We can collaboratively build all the necessary life support systems needed, but have it be on a self-contained and local scale. It cannot be known whether the shape this takes will favor truly scale invariant systems, like the hyper-local RepRap project which is allowing production right in your living room, or whether it ends up fostering a new urbanism where production takes place in vertical farms, factories, and community hackerspaces. Talk about vertical integration! It also cannot be known how it will reshape our communities, since each community would be redesigned in a participatory fashion by the members of the community itself. Some may opt for small scale pedestrian-friendly towns in harmony with nature, while others may opt for sustainable urban metropolises, and others may ditch both for self-sufficient mobile homes and yachts.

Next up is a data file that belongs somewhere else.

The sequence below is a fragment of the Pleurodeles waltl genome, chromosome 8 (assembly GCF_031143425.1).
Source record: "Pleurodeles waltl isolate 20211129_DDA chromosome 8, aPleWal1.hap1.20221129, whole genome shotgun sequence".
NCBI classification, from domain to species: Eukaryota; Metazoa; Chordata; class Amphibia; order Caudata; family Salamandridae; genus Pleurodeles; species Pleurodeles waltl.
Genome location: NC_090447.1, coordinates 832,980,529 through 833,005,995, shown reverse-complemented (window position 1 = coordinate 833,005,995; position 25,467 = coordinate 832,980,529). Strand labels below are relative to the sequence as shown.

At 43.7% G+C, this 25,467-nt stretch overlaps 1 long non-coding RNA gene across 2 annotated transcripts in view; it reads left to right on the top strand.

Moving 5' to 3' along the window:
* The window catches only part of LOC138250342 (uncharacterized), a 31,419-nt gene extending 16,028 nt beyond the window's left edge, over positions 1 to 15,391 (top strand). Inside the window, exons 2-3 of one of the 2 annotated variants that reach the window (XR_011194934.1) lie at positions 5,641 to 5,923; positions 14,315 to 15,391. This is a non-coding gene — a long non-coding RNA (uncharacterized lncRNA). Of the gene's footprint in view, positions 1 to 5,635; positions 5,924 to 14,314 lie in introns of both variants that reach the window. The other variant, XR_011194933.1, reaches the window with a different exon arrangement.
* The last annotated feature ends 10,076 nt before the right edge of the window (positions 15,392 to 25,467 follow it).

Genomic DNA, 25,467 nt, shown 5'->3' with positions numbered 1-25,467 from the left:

In each of these cases, the means of production will likely have been placed in the hands of individuals, and drudgery will be automated away much like how open source software projects collaboratively eliminate bugs and expose flaws in wiki articles. Considering all of this, it may be useful to begin talking again about incentivizing local production. "Import substitution," has long been a naughty word among economists. It is the process of breaking free of foreign dependence by incentivizing local production. Usually via tariffs and other measures. However, this would be a misguided way of going about this.